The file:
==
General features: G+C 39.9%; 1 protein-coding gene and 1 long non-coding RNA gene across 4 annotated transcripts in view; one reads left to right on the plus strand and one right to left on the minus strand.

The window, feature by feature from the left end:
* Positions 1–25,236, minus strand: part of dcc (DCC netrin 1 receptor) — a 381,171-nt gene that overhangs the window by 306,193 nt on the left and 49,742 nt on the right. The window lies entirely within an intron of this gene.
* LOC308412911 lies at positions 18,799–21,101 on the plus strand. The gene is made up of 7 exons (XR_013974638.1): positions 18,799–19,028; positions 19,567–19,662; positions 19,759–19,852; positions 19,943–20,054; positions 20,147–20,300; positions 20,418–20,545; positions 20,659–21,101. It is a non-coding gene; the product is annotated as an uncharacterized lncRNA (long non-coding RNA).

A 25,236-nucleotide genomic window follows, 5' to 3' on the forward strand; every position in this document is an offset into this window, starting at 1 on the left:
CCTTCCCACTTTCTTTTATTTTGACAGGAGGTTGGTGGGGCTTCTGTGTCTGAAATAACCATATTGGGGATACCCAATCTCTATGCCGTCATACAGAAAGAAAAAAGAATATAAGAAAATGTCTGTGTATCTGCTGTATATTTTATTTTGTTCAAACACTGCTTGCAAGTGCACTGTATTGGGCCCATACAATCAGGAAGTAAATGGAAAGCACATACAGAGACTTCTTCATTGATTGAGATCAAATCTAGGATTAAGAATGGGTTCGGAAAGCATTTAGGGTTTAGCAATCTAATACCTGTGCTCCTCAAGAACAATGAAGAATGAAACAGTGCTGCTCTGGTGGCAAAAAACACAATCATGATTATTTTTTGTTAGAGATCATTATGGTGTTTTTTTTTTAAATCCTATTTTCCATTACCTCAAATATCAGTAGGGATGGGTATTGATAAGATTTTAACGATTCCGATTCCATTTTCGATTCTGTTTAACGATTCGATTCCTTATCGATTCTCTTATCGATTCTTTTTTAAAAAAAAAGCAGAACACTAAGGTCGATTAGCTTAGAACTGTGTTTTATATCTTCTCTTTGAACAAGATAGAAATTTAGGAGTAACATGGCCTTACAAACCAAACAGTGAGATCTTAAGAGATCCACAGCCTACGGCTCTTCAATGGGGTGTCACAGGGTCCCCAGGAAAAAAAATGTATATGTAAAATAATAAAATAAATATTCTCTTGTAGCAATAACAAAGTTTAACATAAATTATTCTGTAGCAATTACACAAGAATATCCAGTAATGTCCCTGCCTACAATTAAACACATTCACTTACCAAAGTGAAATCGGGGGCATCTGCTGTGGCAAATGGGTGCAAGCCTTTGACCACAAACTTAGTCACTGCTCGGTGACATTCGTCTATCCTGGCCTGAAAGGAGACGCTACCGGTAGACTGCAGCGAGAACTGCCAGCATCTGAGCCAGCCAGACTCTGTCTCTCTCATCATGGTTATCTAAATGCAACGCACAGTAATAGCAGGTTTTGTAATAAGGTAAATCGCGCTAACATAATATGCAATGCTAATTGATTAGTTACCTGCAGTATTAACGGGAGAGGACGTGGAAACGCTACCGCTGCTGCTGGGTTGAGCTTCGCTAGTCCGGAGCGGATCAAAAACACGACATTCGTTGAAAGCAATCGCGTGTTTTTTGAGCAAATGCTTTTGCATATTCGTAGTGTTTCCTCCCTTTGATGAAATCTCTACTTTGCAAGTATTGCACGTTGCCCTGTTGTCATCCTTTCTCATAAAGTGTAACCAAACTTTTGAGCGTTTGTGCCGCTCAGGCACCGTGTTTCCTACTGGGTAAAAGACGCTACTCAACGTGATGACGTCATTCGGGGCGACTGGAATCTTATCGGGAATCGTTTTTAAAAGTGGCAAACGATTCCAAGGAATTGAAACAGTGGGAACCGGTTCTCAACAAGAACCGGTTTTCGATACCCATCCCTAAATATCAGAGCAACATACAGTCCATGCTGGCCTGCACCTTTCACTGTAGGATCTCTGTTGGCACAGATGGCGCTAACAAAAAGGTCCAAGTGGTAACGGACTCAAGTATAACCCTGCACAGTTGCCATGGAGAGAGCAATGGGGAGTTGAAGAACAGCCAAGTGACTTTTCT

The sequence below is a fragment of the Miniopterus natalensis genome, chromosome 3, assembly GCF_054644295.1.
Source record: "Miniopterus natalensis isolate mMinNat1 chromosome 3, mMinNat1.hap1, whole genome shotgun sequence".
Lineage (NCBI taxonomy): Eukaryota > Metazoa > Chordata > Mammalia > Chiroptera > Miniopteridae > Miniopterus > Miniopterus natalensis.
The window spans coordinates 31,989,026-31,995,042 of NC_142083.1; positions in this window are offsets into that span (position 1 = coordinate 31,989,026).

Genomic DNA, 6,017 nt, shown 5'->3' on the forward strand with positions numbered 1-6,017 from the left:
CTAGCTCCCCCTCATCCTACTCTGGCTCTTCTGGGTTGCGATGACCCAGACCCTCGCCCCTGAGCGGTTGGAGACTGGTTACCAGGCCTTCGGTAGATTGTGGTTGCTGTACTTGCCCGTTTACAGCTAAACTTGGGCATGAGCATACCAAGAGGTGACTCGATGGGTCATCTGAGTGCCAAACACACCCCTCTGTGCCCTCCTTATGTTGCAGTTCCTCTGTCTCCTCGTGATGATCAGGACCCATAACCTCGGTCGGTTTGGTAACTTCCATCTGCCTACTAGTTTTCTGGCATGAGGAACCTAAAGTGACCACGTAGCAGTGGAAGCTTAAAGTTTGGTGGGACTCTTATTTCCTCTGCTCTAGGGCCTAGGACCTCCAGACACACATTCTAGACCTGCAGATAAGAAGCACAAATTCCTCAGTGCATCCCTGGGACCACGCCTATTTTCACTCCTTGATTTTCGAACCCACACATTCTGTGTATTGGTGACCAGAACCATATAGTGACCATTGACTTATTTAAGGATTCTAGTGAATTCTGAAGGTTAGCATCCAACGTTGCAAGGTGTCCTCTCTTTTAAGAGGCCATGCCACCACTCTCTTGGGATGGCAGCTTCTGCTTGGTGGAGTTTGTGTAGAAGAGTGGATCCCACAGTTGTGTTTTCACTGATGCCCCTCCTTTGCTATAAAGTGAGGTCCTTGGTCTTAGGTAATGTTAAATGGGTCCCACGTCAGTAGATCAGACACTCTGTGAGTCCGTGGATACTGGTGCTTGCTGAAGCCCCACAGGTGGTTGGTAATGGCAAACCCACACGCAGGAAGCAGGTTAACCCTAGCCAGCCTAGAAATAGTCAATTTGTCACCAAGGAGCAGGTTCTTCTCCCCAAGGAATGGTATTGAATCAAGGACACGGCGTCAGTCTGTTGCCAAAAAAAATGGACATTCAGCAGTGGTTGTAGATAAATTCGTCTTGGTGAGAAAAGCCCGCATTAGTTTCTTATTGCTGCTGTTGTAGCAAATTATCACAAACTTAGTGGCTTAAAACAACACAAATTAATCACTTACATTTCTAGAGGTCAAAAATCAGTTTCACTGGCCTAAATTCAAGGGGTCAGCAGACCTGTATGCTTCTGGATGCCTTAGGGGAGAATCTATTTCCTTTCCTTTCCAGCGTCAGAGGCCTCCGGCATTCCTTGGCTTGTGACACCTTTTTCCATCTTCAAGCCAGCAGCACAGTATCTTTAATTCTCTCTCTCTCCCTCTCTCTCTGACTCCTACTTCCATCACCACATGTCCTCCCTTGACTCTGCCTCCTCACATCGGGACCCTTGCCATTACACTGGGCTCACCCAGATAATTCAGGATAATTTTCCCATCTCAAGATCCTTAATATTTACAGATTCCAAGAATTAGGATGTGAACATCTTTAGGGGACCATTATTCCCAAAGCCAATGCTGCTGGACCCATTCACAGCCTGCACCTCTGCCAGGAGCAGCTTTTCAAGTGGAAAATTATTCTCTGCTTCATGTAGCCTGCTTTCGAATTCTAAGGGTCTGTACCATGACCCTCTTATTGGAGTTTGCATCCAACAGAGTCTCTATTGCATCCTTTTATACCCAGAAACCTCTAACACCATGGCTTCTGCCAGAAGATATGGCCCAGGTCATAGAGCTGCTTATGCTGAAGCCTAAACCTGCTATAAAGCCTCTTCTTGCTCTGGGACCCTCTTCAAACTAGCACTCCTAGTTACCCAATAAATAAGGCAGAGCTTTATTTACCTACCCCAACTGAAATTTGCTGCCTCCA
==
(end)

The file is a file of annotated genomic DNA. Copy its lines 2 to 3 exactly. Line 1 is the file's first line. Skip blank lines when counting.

The window, feature by feature from the left end:
* Positions 1–25,236, minus strand: part of dcc (DCC netrin 1 receptor) — a 381,171-nt gene that overhangs the window by 306,193 nt on the left and 49,742 nt on the right. The window lies entirely within an intron of this gene.